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I'd like to understand the asymptotics of the q-Pochhammer symbol $(a;q)_\infty$ as $q \to 1^-$ with $a$ complex, where

$$(a;q)_\infty = \prod_{n = 0}^\infty (1- aq^n).$$

More specifically, I'm actually just interested in the limiting behavior as $a$ approaches an arbitrary point on the unit circle in the complex plane: $(q^x e^{i \theta}; q)_\infty$ as $q \to 1^-$, with $x$ and $\theta$ real. I managed to find a partial answer in this paper, which in theorem 3.2 gives the asymptotic expansion

$$(q^x; q)_\infty = \frac{\sqrt{2\pi}}{\Gamma(x)}\left(\ln\frac{1}{q}\right)^{\frac{1}{2}-x} \prod_{k = 0, k \neq 1}^\infty \exp\left[\frac{\zeta(2-k)}{k!} B_k(x) (\ln q)^{k-1}\right]$$

for $x > 0$, where $\zeta(2-k)$ is the Riemann zeta function and $B_k(x)$ are Bernoulli polynomials. This is just the $\theta = 0$, $x > 0$ version of what I'm looking for. Doing some numerical checks, it seems that this expansion is still valid when extended to complex $x$ (at least in some neighborhood of $x = 0$, which is all I've checked), but this generalization isn't sufficient to get the expansion I want: in the expansion above, the argument $a = q^x$ always approaches 1 as $q \to 1$ even for complex $x$, whereas I want $a = q^x e^{i\theta}$ to approach an arbitrary point on the unit circle.

Is there some other expansion that applies in the regime I'm interested in? Or perhaps is there a way to modify the above expansion to work for general $\theta$?

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  • $\begingroup$ Have you checked whether the proof in the linked paper can be modified to handle the more general case of yours? $\endgroup$
    – Gary
    Apr 4, 2021 at 12:29

1 Answer 1

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After doing some more digging around, I finally found an answer. Let $m$ be a positive integer, $\zeta$ be a primitive $m^\mathrm{th}$ root of unity, $q = \zeta e^{-\epsilon/m}$, $w$ a complex number with $|w| < 1$, and $\nu$ a complex number with $\epsilon \nu = o(1)$. Then Lemma 2.1 of this paper gives an asymptotic expansion for $(q w e^{-\nu \epsilon/m}; q)_\infty$ at small $\epsilon$. Taking the case $m = 1$ (hence $\zeta = 1$) of their result, I get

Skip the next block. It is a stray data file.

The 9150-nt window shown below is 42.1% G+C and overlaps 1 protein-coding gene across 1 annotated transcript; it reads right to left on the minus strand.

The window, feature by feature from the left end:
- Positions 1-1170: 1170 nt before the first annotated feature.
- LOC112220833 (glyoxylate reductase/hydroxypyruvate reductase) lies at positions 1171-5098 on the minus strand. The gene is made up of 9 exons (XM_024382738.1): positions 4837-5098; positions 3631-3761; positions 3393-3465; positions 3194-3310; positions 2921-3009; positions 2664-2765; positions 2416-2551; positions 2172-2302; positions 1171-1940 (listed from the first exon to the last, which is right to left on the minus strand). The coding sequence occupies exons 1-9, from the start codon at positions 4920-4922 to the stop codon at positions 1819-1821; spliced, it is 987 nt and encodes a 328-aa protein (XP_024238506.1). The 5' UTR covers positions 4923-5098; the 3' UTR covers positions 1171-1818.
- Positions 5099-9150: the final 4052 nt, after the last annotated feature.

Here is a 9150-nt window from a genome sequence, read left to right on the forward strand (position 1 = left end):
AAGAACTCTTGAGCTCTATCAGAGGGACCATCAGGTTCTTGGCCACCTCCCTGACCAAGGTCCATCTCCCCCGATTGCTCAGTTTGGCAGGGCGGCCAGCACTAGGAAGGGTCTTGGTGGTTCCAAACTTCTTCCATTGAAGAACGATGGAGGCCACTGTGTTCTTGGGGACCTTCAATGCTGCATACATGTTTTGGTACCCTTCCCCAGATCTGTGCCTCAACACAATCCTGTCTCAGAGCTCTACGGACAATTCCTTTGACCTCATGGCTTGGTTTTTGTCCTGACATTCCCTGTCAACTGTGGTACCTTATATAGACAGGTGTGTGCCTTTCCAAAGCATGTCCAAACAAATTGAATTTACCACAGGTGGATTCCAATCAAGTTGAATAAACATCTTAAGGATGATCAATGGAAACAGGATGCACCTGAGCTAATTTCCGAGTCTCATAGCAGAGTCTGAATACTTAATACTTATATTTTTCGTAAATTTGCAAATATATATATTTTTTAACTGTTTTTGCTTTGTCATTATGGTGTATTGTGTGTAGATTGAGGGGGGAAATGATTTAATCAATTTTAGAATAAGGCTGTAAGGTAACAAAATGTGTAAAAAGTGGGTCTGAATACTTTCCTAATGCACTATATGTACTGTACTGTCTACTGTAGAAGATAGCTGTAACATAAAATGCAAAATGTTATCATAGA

$$(e^{-\epsilon x} w; e^{-\epsilon})_\infty = \exp\left(\sum_{r = 0}^\infty B_r(x)\mathrm{Li}_{2-r}(w) \frac{(-\epsilon)^{r-1}}{r!} \right),$$

where $\mathrm{Li}_{2-r}(w)$ are polylogarithms. Technically this result is restricted to $|w| < 1$, whereas I wanted $w = e^{i\theta}$, but doing some numerical checking it looks like this expansion is perfectly well-behaved for general complex $w \neq 1$ (at least for those $w$ that I've checked). I suspect the reason for the restriction to $|w| < 1$ in the Garoufalidis and Zagier paper is that for the general-$m$ case this restriction is necessary to ensure that you stay away from the singularities of the polylogarithms. A far as I can tell this restriction doesn't seem necessary for $m = 1$, though.

So assuming the extension to general $w \neq 1$ holds, supplementing this new expansion with the $w = 1$ case I gave in my original post gives a set of expansions for $(q^x w; q)_\infty$ as $q \to 1^-$ for any complex $w$.

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